As if Logan Square wasn’t already the best neighborhood in Chicago (sorry haterz), this weekend’s Milwaukee Avenue Arts Festival was the perfect combination of art, craft and deliciousness. The festival had everything: boneless rib sandwiches, hot dogs, cheese burgers, italian sausages, cheese fries, funnel cakes, Wisconsin cheddar curds, corn dogs, chicken strips, cheese sticks, cheese curds, nachos and potato skins. Here are a few of the highlights:

All of the things!

Lisa Lindvay somehow managed to make Doritos gorgeous at one of the SLAC storefront exhibitions

We loved Natalie Krick’s clever use of the dressing rooms in the abandoned clothing store where one of the SLAC exhibitions took place.

WTT? is a longtime GDBD fan, so we were of course delighted to see member Jamie Steele’s work, Lady (2013) at MAAF.

The extremely lovely and extraordinarily talented Nadine Nakanishi at her booth for Sonnenzimmer.

Photo courtesy of J. Herrington

Finding Sustenance at CAC’s Starving Artist

Starving Artist. It’s a charged phrase that elicits reaction from our guts – whether artist, admin or educator – so it was no mistake Chicago Artists Coalition (CAC) chose it as the banner to hold over their annual artist+chef mash-up, raising funding and awareness for its mission to build a sustainable marketplace for artists and creative’s.

Photo courtesy of J. Herrington

Billed as “the experiential artist and culinary event of the year,” CAC pairs a handful of chefs from foodie institutions across the city with esteemed visual artists to inspire one another in creating edible “installations” to be enjoyed by the crowd and new works of art to be auctioned off the night of the event. 2013 saw collaborations between Jordan Martins and Abraham Conlon (Fat Rice), Sabina Ott and Bill Kim (bellyQ), Theaster Gates and Erick Williams (MK), Cody Hudson and Jared Wentworth (Longman & Eagle), and Marissa Lee Benedict with Benjamin Newby (Hennessy Black.) Additionally, Claire Ashley and Andrea Morris transformed CAC’s main gallery into an ethereal, celestial-like space, perfect for the obligatory after-hours dance party.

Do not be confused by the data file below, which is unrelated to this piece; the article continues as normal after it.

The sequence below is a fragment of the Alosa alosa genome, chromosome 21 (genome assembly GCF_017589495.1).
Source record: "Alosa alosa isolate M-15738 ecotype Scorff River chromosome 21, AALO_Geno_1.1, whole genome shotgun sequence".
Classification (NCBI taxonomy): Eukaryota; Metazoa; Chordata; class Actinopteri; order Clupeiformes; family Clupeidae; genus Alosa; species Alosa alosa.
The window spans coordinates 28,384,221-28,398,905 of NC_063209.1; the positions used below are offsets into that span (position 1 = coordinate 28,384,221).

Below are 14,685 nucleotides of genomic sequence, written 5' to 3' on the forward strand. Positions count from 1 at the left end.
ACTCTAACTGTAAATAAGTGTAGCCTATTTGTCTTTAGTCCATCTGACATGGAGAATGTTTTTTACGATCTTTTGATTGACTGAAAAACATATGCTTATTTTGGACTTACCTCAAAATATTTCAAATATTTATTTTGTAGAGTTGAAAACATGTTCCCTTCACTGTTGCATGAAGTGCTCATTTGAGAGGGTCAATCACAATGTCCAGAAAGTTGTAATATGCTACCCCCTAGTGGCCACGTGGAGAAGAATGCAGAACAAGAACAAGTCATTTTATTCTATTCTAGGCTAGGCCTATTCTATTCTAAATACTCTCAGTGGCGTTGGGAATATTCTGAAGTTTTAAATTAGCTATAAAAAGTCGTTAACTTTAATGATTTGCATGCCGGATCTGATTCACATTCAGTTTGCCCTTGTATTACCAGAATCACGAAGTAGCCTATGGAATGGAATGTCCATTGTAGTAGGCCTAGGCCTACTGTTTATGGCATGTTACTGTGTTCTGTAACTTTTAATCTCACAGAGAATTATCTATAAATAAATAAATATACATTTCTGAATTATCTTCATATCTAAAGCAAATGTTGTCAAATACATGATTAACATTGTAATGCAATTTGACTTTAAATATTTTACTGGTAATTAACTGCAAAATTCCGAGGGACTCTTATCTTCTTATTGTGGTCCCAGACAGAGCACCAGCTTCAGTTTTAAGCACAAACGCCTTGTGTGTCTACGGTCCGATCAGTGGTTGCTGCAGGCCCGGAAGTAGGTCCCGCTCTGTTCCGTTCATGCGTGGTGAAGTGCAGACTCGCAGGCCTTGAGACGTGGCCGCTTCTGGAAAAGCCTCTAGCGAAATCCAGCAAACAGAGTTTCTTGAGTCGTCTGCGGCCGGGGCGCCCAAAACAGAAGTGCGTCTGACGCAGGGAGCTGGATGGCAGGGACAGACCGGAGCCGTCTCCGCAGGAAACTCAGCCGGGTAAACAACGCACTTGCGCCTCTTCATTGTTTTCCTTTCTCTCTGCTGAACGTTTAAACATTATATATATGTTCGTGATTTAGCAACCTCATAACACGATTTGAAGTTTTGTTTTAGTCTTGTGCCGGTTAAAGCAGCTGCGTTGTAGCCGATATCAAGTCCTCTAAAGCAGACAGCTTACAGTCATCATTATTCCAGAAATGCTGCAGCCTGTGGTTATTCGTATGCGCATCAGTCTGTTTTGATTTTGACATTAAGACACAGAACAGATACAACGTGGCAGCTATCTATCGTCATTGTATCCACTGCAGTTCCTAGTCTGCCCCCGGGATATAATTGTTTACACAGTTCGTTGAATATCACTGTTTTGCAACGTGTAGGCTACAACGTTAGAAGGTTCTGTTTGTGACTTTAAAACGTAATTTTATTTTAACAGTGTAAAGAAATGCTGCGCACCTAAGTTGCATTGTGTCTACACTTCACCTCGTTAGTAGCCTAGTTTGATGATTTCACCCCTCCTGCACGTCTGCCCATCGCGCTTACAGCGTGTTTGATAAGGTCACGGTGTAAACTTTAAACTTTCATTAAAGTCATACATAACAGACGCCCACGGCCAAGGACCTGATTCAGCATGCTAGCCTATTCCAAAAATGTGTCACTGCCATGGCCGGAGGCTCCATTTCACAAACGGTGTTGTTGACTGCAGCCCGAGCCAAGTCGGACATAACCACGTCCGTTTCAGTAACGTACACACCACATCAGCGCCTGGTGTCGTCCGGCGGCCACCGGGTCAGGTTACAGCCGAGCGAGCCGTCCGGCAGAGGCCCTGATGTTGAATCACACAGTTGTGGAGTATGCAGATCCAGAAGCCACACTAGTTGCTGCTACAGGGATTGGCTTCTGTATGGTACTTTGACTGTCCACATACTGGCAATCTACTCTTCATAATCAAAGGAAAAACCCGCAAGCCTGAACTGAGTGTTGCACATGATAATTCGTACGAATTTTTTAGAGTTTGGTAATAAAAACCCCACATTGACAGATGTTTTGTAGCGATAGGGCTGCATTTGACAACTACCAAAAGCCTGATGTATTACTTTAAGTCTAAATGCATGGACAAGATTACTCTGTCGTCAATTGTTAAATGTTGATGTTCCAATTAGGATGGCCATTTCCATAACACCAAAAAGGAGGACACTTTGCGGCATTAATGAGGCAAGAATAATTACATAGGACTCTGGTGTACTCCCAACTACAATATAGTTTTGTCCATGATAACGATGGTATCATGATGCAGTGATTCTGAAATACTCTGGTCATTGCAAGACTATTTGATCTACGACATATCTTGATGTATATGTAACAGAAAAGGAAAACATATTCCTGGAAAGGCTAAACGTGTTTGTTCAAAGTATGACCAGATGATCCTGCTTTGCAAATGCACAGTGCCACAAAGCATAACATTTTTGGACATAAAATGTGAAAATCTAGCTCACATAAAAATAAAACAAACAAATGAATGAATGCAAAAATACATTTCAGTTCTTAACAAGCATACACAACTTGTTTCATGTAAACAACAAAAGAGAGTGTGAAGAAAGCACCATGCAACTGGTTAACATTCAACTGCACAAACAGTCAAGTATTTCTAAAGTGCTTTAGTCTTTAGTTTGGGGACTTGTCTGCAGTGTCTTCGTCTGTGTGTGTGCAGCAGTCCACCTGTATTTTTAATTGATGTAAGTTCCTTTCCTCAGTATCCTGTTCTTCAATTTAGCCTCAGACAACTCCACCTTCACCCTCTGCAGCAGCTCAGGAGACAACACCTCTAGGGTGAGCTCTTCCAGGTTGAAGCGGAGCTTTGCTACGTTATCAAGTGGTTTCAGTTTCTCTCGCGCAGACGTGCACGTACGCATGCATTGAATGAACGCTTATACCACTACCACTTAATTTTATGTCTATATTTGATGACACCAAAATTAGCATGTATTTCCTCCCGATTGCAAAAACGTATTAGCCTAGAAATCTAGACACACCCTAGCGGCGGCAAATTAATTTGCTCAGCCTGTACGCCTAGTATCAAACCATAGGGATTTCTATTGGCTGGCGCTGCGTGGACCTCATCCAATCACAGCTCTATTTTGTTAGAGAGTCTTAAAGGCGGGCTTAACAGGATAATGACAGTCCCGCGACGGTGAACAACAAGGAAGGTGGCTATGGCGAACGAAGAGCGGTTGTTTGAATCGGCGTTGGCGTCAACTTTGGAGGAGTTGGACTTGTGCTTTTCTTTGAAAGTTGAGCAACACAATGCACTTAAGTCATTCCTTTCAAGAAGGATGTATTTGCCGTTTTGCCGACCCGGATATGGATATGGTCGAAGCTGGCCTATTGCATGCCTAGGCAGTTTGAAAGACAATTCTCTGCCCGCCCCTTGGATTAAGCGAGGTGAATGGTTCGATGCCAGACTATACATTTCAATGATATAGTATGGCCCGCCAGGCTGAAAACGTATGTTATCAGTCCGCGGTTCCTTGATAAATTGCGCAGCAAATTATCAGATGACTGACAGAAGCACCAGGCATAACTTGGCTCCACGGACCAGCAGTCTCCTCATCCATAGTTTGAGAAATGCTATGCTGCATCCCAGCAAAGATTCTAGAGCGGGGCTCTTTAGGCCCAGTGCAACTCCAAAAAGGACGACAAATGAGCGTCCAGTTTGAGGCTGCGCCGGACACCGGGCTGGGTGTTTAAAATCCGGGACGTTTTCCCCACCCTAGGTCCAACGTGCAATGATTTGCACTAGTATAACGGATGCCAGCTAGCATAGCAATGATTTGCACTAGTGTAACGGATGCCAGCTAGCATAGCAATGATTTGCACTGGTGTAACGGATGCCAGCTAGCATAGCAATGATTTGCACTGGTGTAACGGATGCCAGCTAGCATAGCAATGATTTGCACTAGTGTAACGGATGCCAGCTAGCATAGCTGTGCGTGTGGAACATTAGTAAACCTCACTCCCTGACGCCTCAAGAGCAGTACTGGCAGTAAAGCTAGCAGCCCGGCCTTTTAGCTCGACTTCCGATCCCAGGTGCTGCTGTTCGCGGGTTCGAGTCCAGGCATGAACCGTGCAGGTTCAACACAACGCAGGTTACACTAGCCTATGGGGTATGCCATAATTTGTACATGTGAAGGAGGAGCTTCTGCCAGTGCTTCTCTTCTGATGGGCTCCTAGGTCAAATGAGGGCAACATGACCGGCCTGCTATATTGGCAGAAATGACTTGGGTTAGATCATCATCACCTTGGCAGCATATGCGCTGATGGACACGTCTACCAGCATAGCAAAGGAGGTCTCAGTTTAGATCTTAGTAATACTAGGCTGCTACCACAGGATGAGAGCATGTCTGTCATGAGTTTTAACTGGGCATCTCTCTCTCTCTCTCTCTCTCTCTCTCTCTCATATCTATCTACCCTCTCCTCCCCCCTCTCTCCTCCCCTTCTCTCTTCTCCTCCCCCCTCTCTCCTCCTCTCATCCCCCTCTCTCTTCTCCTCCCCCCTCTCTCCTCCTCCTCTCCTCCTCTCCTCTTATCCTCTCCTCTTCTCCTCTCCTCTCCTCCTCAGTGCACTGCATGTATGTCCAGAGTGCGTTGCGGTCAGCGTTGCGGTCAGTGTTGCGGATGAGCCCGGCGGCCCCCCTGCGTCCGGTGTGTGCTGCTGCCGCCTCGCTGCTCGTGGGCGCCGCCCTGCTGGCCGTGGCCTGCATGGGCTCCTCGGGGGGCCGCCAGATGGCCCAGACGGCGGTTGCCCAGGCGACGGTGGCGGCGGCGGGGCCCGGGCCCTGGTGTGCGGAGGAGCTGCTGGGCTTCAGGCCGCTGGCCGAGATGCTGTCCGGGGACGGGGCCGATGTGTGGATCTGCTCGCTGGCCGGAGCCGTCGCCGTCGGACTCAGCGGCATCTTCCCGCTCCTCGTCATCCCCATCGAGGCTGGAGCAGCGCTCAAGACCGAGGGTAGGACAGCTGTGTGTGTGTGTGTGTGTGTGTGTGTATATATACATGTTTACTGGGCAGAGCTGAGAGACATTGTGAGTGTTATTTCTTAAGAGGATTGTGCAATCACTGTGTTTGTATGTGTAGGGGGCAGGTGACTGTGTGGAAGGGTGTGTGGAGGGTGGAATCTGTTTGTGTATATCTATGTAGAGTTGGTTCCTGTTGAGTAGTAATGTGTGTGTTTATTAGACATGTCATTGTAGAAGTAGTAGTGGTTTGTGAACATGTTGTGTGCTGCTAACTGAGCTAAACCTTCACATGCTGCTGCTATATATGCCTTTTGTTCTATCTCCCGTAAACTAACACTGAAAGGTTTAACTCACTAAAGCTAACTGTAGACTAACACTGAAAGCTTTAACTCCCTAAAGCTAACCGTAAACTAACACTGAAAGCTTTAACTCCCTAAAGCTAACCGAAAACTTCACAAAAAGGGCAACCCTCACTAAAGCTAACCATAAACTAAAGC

Photo courtesy of J. Herrington

Now in it’s third consecutive year, Starving Artist has proven to be a perfect concoction of collaboration. By partnering with taste makers (pun intended) throughout the food industry, which has its very own devout following for the artistry of the chefs they love, CAC has found a way to cross-pollinate audiences, capitalizing on shared aesthetics while aiming to develop new audiences for the arts. So far it’s a sweet – and savory – success.

Photo courtesy of J. Herrington

The Weatherman Report

Georges Seurat, A Sunday on La Grande Jatte — 1884, 1884-6 Oil on canvas (81 3/4 x 121 1/4 in.) The Art Institute of Chicago, Helen Birch Bartlett Memorial Collection.

Totally #Trending

Getting your nails did: If you haven’t signed up for an mani appointment at Dzine’s Imperial Nail Salon (my parents’ living room) at the MCA we don’t even know you.

The always fashionable Etta Sandry‘s nail sensation.

Chelsea Culp’s manicure even has chains! I die.

Cardboard: From cats to art fairs, card board is totally trending.

Colin Dickson‘s formal yet functional Donald Judd-esque cardboard cat scratcher in the window of “The Whisker.” We can haz cats while waiting in line?!

Aron Gent’s cardboard palace for Document & Threewall‘s joint booth at the Milwaukee Avenue Arts Festival.

Orange: No further proof needed than the ongoing and extreme popularity of the negroni slushies from Parson’s Chicken & Fish.

Mobile negroni slushie’s at MAAF this weekend. Photo via Parson’s Facebook.

You Spin Me Right Round

Rotating cermaic pot by Chealsea Culp & Ben Foch on view at Rainbo Club in Wicker Park. Is it weird that an art opening at a bar feels more like an art opening than most art openings?

SPOTTED!

LS Alderman, Rey Colón, checking out a photo by Garrett Baumer at one of the SLAC’s pop-up art exhibitions on Milkwaukee.

Robert Chase Heishman‘s work at the MAAF Document/Threewalls booth VS an Urban Outfitter’s backsplash. I think we all know who the winner of this battle is…

Come one, come all!